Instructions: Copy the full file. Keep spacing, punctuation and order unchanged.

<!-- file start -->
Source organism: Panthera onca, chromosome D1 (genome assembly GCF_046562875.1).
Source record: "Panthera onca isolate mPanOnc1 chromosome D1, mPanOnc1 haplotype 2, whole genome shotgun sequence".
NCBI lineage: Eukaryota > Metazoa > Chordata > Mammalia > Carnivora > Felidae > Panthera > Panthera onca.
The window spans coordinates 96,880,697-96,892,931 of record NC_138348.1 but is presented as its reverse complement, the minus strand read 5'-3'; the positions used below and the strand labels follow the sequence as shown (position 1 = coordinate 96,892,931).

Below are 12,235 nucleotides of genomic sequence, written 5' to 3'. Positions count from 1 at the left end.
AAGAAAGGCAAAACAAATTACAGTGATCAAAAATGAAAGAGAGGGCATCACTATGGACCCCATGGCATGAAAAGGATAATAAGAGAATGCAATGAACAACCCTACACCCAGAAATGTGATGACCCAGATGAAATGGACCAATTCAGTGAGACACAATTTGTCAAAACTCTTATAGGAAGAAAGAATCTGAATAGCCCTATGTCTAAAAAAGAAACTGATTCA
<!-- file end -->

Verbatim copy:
Source organism: Panthera onca, chromosome D1 (genome assembly GCF_046562875.1).
Source record: "Panthera onca isolate mPanOnc1 chromosome D1, mPanOnc1 haplotype 2, whole genome shotgun sequence".
NCBI lineage: Eukaryota > Metazoa > Chordata > Mammalia > Carnivora > Felidae > Panthera > Panthera onca.
The window spans coordinates 96,880,697-96,892,931 of record NC_138348.1 but is presented as its reverse complement, the minus strand read 5'-3'; the positions used below and the strand labels follow the sequence as shown (position 1 = coordinate 96,892,931).

Below are 12,235 nucleotides of genomic sequence, written 5' to 3'. Positions count from 1 at the left end.
AAGAAAGGCAAAACAAATTACAGTGATCAAAAATGAAAGAGAGGGCATCACTATGGACCCCATGGCATGAAAAGGATAATAAGAGAATGCAATGAACAACCCTACACCCAGAAATGTGATGACCCAGATGAAATGGACCAATTCAGTGAGACACAATTTGTCAAAACTCTTATAGGAAGAAAGAATCTGAATAGCCCTATGTCTAAAAAAGAAACTGATTCA